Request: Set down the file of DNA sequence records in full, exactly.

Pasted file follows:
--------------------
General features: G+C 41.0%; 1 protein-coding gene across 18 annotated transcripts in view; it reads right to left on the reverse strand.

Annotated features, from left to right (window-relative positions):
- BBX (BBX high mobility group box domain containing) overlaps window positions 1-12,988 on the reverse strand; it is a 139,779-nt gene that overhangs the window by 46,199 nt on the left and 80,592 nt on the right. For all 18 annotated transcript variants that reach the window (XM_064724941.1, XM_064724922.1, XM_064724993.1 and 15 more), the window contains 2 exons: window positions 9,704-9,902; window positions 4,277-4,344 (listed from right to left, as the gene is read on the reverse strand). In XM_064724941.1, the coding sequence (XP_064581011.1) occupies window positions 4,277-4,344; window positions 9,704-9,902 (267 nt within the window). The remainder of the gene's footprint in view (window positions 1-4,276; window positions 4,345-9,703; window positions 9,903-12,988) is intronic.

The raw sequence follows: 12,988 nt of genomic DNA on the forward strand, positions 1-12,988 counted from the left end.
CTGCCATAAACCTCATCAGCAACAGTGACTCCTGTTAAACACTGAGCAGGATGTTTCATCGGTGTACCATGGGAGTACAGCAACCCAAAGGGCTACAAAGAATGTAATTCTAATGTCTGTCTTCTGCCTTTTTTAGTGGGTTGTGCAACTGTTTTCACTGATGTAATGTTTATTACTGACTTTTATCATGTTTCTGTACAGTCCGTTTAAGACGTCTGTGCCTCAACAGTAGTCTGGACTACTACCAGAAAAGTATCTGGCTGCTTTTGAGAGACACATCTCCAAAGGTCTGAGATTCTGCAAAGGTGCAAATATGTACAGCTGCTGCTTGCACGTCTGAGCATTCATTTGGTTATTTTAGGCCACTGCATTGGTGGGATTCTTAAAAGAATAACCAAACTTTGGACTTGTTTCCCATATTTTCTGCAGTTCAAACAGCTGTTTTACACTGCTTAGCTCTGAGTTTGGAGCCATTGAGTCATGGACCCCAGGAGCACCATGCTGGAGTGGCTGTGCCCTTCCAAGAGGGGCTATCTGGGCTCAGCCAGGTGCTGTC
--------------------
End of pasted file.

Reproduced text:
General features: G+C 41.0%; 1 protein-coding gene across 18 annotated transcripts in view; it reads right to left on the reverse strand.

Annotated features, from left to right (window-relative positions):
- BBX (BBX high mobility group box domain containing) overlaps window positions 1-12,988 on the reverse strand; it is a 139,779-nt gene that overhangs the window by 46,199 nt on the left and 80,592 nt on the right. For all 18 annotated transcript variants that reach the window (XM_064724941.1, XM_064724922.1, XM_064724993.1 and 15 more), the window contains 2 exons: window positions 9,704-9,902; window positions 4,277-4,344 (listed from right to left, as the gene is read on the reverse strand). In XM_064724941.1, the coding sequence (XP_064581011.1) occupies window positions 4,277-4,344; window positions 9,704-9,902 (267 nt within the window). The remainder of the gene's footprint in view (window positions 1-4,276; window positions 4,345-9,703; window positions 9,903-12,988) is intronic.

The raw sequence follows: 12,988 nt of genomic DNA on the forward strand, positions 1-12,988 counted from the left end.
CTGCCATAAACCTCATCAGCAACAGTGACTCCTGTTAAACACTGAGCAGGATGTTTCATCGGTGTACCATGGGAGTACAGCAACCCAAAGGGCTACAAAGAATGTAATTCTAATGTCTGTCTTCTGCCTTTTTTAGTGGGTTGTGCAACTGTTTTCACTGATGTAATGTTTATTACTGACTTTTATCATGTTTCTGTACAGTCCGTTTAAGACGTCTGTGCCTCAACAGTAGTCTGGACTACTACCAGAAAAGTATCTGGCTGCTTTTGAGAGACACATCTCCAAAGGTCTGAGATTCTGCAAAGGTGCAAATATGTACAGCTGCTGCTTGCACGTCTGAGCATTCATTTGGTTATTTTAGGCCACTGCATTGGTGGGATTCTTAAAAGAATAACCAAACTTTGGACTTGTTTCCCATATTTTCTGCAGTTCAAACAGCTGTTTTACACTGCTTAGCTCTGAGTTTGGAGCCATTGAGTCATGGACCCCAGGAGCACCATGCTGGAGTGGCTGTGCCCTTCCAAGAGGGGCTATCTGGGCTCAGCCAGGTGCTGTC